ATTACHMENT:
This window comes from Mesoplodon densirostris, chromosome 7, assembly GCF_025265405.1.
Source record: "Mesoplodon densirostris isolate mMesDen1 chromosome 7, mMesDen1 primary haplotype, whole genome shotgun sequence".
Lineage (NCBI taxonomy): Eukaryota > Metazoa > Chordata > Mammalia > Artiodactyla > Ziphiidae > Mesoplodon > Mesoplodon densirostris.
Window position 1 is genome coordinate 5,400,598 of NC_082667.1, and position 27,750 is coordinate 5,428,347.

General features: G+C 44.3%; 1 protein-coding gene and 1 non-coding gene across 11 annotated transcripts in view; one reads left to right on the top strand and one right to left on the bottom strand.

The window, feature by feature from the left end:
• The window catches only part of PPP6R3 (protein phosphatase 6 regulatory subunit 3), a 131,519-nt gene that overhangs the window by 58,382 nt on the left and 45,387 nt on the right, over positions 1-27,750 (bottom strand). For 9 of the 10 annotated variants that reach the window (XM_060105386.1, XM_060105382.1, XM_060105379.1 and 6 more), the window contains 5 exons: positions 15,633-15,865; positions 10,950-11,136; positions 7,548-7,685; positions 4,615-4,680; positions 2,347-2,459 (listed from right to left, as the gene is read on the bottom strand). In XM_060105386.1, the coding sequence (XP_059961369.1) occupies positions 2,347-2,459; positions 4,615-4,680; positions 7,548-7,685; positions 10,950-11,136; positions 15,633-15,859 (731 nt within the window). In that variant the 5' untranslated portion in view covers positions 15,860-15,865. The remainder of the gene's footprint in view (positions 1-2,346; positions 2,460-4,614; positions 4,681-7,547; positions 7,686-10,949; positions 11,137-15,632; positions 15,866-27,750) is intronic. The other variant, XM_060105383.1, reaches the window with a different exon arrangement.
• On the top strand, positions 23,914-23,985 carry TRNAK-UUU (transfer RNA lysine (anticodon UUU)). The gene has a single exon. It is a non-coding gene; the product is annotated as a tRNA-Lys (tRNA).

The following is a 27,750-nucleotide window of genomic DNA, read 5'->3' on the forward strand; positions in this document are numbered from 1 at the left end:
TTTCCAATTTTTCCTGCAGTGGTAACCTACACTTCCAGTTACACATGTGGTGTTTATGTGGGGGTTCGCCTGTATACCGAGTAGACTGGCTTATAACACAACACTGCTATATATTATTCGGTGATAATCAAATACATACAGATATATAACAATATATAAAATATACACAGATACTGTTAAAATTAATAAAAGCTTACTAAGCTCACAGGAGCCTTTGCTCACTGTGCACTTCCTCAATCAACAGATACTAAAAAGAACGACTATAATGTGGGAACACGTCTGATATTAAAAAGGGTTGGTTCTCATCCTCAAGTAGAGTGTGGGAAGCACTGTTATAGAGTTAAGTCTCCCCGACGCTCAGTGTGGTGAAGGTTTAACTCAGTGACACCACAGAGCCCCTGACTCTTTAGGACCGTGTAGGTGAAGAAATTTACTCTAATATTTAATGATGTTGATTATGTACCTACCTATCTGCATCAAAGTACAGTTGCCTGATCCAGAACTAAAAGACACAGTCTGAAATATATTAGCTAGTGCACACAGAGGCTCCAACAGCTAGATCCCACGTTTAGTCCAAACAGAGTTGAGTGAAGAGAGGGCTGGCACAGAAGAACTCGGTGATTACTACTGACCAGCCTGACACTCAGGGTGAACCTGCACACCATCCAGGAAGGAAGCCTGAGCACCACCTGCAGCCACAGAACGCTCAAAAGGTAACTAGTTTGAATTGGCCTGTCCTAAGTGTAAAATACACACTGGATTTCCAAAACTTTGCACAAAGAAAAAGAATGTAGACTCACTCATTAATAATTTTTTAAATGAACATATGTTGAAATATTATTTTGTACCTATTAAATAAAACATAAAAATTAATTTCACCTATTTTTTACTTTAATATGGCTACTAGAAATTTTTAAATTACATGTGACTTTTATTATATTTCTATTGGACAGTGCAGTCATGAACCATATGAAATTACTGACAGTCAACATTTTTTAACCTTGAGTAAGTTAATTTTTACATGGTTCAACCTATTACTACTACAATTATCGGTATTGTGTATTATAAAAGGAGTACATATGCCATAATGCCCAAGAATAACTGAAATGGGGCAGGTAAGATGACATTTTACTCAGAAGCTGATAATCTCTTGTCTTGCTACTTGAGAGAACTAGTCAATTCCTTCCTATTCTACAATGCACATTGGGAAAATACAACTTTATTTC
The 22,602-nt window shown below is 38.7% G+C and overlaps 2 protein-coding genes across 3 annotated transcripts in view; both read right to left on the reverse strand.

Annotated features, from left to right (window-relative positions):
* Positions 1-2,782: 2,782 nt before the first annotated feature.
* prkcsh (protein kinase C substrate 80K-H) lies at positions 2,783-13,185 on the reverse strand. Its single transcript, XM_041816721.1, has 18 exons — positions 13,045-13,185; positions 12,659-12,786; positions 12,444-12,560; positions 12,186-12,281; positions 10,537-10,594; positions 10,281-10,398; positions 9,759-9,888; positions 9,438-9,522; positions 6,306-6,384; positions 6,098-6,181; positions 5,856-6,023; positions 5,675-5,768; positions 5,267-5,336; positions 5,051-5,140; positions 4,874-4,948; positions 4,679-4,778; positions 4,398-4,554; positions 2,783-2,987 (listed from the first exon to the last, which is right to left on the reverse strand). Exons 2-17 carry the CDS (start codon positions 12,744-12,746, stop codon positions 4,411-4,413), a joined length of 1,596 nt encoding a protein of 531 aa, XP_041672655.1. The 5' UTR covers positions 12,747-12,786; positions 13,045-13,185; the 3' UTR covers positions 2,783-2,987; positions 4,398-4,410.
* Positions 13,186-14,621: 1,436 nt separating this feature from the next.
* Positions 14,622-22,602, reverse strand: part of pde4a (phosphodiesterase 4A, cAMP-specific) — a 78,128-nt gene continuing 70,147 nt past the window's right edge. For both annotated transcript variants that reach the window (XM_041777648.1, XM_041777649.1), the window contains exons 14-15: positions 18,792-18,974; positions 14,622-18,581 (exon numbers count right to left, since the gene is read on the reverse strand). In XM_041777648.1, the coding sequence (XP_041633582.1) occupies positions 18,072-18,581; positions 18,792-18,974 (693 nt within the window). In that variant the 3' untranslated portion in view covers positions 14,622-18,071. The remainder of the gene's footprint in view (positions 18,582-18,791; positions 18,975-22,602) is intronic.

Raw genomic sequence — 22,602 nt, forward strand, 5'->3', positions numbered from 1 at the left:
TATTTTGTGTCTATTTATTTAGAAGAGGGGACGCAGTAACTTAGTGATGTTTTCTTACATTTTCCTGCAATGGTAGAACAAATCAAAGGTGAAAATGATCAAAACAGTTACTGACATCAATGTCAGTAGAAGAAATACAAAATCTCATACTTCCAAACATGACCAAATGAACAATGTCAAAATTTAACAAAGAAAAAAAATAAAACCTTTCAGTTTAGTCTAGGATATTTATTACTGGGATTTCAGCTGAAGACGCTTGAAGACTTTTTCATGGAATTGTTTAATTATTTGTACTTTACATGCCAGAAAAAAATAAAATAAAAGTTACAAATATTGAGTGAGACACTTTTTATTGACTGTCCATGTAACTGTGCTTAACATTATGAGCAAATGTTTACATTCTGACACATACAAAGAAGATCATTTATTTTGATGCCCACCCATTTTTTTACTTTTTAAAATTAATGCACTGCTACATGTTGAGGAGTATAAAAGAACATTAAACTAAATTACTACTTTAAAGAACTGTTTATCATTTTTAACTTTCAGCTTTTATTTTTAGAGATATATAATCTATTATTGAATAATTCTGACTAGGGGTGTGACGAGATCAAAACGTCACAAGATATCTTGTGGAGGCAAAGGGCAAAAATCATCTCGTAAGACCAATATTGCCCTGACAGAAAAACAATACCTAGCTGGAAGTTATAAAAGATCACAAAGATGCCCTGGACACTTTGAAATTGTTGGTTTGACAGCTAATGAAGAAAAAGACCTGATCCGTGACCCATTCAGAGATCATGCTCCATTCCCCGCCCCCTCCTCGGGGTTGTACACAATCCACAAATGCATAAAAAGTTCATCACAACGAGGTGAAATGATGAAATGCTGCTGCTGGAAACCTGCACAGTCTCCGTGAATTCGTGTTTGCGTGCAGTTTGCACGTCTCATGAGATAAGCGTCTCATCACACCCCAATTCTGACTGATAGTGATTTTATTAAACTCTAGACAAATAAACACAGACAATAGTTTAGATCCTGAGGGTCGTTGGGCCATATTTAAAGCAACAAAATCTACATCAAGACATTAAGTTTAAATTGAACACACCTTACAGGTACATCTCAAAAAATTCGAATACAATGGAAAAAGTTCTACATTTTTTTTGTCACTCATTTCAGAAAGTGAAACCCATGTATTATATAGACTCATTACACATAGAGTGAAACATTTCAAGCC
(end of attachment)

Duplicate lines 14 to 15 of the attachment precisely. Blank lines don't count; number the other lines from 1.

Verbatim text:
* prkcsh (protein kinase C substrate 80K-H) lies at positions 2,783-13,185 on the reverse strand. Its single transcript, XM_041816721.1, has 18 exons — positions 13,045-13,185; positions 12,659-12,786; positions 12,444-12,560; positions 12,186-12,281; positions 10,537-10,594; positions 10,281-10,398; positions 9,759-9,888; positions 9,438-9,522; positions 6,306-6,384; positions 6,098-6,181; positions 5,856-6,023; positions 5,675-5,768; positions 5,267-5,336; positions 5,051-5,140; positions 4,874-4,948; positions 4,679-4,778; positions 4,398-4,554; positions 2,783-2,987 (listed from the first exon to the last, which is right to left on the reverse strand). Exons 2-17 carry the CDS (start codon positions 12,744-12,746, stop codon positions 4,411-4,413), a joined length of 1,596 nt encoding a protein of 531 aa, XP_041672655.1. The 5' UTR covers positions 12,747-12,786; positions 13,045-13,185; the 3' UTR covers positions 2,783-2,987; positions 4,398-4,410.
* Positions 13,186-14,621: 1,436 nt separating this feature from the next.